Posted by: Brian Mather | Share:
Are you ready for the next chapter in data privacy regulation? The EU General Data Protection Regulation (GDPR) goes into effect May 25, 2018, and adds new requirements for organizations regarding the collection, storage, and administration of personal data for EU residents.
“Great,” you think, ”I’ll add that to my already too-long list of critical issues that I need to research so I can formulate a strategy to mitigate risk!”
SmartAcre® can help. Here are a few FAQs to help B2B marketers plan and prepare for GDPR. These FAQs, which include a strategy to begin addressing the new regulations, will help you determine the impact this will have on your 2018 lead and demand generation strategies. For more info, download our full GDPR compliance guide to learn the steps you need to take to be in line with the new regulations by May 25th.
NOTE: We admit we are not lawyers; but we have done a fair amount of research on the topic of GDPR for our clients. The purpose and intent of this article is informational in nature, and we encourage you to seek legal counsel for your business’ specific responsibility regarding this upcoming regulation.
Who is affected by GDPR?
It’s a pretty safe bet that YOU are. Any organization that collects data from residents of the European Union (whether knowingly or unknowingly) is affected. It is important to note that your organization does not need to be physically located in the EU.
What data does the GDPR cover?
The GDPR regulates the “processing” of personal data — including its collection, storage, and transfer. The general definition of personal data is extremely broad and includes any information related to identifying an individual.
What is changing from the current regulations?
What does this mean for me?
It means you can only send emails to people who have “freely given specific, informed, and unambiguous” consent to be marketed to by you. List buyers: let that sink in. While this isn’t new ground, the specific requirements for marketers are much more precise.
For instance, you must inform subscribers about the purposes of collecting personal data, and you need to clearly document when and how you obtained consent from your subscriber. Practically speaking, that means every data collection form needs to be updated to be compliant and, moving forward, you must have a double opt-in process. If you fail to meet these new requirements, you could be fined up to €20 million or four percent of your company’s annual revenue (whichever is greater).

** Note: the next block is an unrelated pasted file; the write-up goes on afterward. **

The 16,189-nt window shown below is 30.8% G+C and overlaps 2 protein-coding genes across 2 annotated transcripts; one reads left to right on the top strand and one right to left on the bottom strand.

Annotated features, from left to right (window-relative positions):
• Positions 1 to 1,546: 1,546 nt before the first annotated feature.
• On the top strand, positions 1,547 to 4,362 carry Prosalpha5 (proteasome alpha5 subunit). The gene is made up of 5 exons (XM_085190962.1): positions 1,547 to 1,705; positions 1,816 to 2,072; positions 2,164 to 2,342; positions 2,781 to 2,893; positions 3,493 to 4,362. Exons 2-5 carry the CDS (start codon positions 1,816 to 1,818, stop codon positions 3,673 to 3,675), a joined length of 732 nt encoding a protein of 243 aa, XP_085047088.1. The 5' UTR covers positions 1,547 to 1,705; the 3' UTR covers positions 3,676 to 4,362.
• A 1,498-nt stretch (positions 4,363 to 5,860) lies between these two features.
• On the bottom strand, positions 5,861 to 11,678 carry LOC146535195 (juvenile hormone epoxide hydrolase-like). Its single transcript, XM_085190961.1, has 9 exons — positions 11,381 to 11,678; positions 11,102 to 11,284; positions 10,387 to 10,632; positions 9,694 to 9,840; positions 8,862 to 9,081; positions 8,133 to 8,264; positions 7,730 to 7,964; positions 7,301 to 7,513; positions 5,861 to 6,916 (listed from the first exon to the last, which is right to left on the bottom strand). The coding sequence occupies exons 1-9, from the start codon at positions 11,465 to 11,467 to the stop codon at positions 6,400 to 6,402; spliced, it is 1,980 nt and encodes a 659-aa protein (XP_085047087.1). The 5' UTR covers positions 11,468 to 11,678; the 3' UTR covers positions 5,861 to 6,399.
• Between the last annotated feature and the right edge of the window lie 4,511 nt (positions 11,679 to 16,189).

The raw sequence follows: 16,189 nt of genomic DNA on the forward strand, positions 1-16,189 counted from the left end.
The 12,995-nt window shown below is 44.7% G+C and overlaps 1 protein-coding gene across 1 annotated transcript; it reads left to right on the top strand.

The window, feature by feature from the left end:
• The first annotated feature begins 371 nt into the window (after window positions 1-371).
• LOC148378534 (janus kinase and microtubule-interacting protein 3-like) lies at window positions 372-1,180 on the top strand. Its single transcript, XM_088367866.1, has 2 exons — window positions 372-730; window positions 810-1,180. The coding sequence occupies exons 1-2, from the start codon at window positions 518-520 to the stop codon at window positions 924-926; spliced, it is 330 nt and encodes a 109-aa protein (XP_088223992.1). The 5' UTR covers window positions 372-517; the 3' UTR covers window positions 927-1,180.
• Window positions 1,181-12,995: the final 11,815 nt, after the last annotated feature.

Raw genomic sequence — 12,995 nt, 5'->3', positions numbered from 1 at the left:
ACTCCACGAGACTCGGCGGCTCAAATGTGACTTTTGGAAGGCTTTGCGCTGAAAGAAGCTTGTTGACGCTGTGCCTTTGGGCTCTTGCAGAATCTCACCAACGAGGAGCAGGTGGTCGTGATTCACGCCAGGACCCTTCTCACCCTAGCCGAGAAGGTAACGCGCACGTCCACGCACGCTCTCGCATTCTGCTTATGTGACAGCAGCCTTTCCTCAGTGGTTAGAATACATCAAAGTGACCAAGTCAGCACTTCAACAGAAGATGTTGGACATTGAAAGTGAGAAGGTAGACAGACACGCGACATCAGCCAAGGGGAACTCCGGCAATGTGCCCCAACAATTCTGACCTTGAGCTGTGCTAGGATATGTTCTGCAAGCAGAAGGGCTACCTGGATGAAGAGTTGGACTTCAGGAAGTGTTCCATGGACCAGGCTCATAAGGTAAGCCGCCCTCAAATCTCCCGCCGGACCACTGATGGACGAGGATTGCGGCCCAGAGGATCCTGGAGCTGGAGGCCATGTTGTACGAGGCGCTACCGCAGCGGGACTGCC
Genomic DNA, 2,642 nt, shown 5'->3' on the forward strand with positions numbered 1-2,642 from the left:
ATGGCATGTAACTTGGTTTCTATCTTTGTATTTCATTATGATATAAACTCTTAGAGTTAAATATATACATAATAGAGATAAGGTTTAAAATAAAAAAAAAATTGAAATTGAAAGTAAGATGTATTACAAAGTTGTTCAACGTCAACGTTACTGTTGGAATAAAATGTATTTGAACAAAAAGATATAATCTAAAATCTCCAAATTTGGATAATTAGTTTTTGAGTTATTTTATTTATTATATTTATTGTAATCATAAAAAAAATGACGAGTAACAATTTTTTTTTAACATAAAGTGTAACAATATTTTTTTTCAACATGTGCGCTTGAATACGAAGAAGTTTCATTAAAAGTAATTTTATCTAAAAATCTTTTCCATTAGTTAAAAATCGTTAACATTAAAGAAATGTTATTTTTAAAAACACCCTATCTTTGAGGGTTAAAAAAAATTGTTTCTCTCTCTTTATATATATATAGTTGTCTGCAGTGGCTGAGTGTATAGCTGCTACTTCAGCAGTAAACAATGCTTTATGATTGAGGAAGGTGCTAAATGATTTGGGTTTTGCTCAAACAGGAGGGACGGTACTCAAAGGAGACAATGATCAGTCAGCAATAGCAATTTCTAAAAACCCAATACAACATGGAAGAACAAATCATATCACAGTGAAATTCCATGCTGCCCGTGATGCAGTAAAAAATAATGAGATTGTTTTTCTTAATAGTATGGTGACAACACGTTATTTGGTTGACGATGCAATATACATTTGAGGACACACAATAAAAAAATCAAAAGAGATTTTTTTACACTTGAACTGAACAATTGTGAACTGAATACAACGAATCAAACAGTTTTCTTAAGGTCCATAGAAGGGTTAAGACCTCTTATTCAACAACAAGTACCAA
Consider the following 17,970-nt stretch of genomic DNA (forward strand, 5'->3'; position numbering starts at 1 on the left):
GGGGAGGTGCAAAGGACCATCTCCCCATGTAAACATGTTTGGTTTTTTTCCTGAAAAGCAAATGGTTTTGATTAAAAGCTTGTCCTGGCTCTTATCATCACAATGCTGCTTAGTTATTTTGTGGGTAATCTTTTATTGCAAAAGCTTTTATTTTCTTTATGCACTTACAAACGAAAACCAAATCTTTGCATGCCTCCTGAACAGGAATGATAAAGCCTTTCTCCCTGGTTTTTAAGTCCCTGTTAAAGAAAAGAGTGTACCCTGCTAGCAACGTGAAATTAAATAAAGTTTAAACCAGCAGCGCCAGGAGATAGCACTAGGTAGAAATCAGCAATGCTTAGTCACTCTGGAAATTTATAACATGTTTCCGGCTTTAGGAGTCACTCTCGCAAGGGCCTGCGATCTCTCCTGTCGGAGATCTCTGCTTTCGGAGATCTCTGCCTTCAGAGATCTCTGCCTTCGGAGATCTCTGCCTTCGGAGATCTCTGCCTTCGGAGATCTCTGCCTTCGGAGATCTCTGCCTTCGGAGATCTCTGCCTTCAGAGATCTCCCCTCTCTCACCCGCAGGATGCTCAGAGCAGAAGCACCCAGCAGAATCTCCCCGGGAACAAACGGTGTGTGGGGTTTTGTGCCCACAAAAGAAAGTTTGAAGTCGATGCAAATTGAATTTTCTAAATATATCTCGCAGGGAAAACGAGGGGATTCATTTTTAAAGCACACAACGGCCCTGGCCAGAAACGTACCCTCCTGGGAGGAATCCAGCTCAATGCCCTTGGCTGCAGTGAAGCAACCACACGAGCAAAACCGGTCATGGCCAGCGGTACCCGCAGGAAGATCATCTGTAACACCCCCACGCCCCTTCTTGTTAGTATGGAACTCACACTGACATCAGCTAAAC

Is this going to impact my lead generation funnel?
Definitely. You should expect list growth to slow and administrative complexity to increase. However, there are smart things you can do (let’s talk) to maintain the contacts you have and to use the double-opt-in as an opportunity to generate higher quality leads.
Since it likely isn’t practical to stop doing business with the EU, there are options to comply, maintain your EU contacts, and continue running a lead and demand generation machine. To start, you can adjust your data collection process to meet affirmative opt-in requirements ASAP and begin a permission-based email campaign to make legacy data compliant. You may elect to do this universally or to adapt your data collection processes to be regionally specific.
To help, here are the four steps we recommend to help B2B marketers develop a strategy for GDPR compliance.
These four steps will require internal buy-in, marketing legwork, and long-term compliance. However, by breaking down the big challenge of GDPR into these phases, you will have the framework for a successful plan.
We’ve compiled a short list of links to help you further understand how the industry is adapting and preparing for this change. Heavyweights like Pardot, Salesforce, and Hubspot all have plenty to say on the topic and are working to update their systems to ensure you are implementing GDPR compliant campaigns. We’re here to help, too. SmartAcre is happy to provide specific strategy, tactics, and execution to aide your team. Comment and tell us your biggest GDPR challenges.